This week the New England Journal of Medicine (NEJM) published an article by researchers from Wisconsin who evaluated sensor technology to assess clinical skills. They sought to understand if a force sensor could provide insight for the performance of clinical breast examination (CBE). They recruited 553 physicians – breast surgeons, family doctors and gynaecologists – at their annual congresses and tested them using four models of the breast. Each model employed a sensor to measure applied force and incorporated an embedded mass to simulate breast lesions, two superficial and two deep.
Most physicians had little difficulty correctly identifying the lesions near the surface of the breast (A and B), whereas those who pressed with a force of less than 10 newtons were at significant risk of missing deep-tissue masses (C and D). Click on the graph at right (© NEJM) to see their results in greater detail. They concluded that their findings underscored “the potential of sensor technology to add value to existing, observation-based assessments of clinical performance.”
Dr Frank Hoffmann is a gynaeclogist based in Duisburg, Germany who had a eureka moment while standing in his shower: Could a blind woman do a better job than him in identifying breast cancer when conducting a CBE? The idea that blind people might detect tumours earlier than their sighted counterparts had in fact been around for a few years, but Hoffman took the initiative to explore the idea further. He established an organisation, Discovering Hands, and devised a course to train blind women to become Medical Tactile Examiners (MTEs).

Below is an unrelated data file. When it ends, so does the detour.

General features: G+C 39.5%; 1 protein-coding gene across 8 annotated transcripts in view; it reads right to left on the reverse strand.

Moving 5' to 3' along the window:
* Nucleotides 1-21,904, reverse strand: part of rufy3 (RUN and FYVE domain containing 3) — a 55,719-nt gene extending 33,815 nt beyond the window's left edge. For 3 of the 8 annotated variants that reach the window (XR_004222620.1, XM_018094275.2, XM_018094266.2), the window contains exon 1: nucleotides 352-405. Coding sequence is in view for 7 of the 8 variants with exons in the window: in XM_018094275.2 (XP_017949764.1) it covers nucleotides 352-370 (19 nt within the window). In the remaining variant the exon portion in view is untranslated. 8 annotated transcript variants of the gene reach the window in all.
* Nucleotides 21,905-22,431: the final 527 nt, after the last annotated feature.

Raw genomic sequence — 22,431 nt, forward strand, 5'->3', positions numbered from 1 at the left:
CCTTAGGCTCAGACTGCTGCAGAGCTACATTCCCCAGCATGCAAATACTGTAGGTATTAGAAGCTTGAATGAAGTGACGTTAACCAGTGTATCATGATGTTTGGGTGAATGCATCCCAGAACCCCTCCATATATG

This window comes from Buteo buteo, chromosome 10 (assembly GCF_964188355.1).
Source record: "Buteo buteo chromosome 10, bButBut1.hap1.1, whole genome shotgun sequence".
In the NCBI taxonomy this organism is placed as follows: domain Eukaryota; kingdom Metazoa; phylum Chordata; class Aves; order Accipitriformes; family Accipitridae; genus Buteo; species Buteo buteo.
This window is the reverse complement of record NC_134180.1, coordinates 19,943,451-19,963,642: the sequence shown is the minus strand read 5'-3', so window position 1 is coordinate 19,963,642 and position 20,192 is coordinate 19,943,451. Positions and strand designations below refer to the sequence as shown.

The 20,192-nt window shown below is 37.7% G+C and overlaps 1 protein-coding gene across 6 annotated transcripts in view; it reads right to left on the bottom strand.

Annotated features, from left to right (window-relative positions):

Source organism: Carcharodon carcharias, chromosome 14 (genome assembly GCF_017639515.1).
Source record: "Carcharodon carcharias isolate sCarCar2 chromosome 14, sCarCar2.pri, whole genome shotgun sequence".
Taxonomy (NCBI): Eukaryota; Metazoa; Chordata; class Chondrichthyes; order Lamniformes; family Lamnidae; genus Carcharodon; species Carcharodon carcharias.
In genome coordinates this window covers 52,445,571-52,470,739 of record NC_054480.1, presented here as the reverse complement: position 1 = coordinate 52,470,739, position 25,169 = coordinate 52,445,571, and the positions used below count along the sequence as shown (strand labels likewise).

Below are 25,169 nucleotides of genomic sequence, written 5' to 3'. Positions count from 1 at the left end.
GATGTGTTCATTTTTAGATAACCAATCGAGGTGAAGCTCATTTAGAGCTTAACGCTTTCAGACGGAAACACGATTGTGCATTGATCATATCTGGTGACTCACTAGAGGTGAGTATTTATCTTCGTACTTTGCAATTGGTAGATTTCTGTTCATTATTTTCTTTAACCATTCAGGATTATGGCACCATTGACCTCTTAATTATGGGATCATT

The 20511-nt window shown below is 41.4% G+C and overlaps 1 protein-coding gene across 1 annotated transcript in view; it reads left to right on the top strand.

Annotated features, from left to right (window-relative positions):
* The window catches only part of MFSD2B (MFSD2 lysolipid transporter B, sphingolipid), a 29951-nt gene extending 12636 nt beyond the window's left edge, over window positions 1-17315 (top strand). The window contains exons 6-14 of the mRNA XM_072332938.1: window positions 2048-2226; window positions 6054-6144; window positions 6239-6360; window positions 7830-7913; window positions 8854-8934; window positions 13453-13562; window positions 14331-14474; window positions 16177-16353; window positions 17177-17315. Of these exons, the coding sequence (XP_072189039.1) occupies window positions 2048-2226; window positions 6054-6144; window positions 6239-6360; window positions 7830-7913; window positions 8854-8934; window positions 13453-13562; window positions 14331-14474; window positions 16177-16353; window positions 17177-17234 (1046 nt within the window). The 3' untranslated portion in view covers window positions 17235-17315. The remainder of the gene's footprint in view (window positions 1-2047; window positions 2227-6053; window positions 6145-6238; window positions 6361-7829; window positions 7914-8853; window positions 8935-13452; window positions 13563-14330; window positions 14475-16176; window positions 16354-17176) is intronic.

There are now 17 qualified MTEs working in gynaecology practices across Germany who appear to be making a real difference. In a study conducted by the University of Essen, but not yet published, blind women detected nearly a third more lumps than trained gynaecologists. According to Hoffmann, “Women doing self-examinations can feel tumours which are 2 cm and larger. Doctors can find tumours between 1 and 2 cm, whereas our MTEs find lumps between 6 and 8 mm. The difference in size is the time it takes a tumour to spread its cells into the body.”
Although Gerd Gigerenzer of the Max Planck Institute is skeptical about the benefits, one of Hoffmann’s patients says she owes her life to the MTE who diagnosed a small lump, just 2 mm in size that did not show up on either X-ray or ultrasound. Meanwhile, Discovering Hands is now looking to expand into Austria, Israel and Columbia.
So the ability to feel a lump in a breast depends on:
1. Force exercised by the fingers (should be pressure)
2. Stiffness of the tissue and the difference in stiffness between normal tissue and tumour.
3. Distance between lesion and skin (size of breast and the location of the tumour)
4. Experience (whether you are blind or not)
A test with potentially a lot of noise, but not worse than mammography in Canada 1980 (Miller BMJ)!
It puts “symptomatic “and “non-symptomatic” in perspective.
Almost every tumour is more stiff and for that reason symptomatic, if you can come close enough.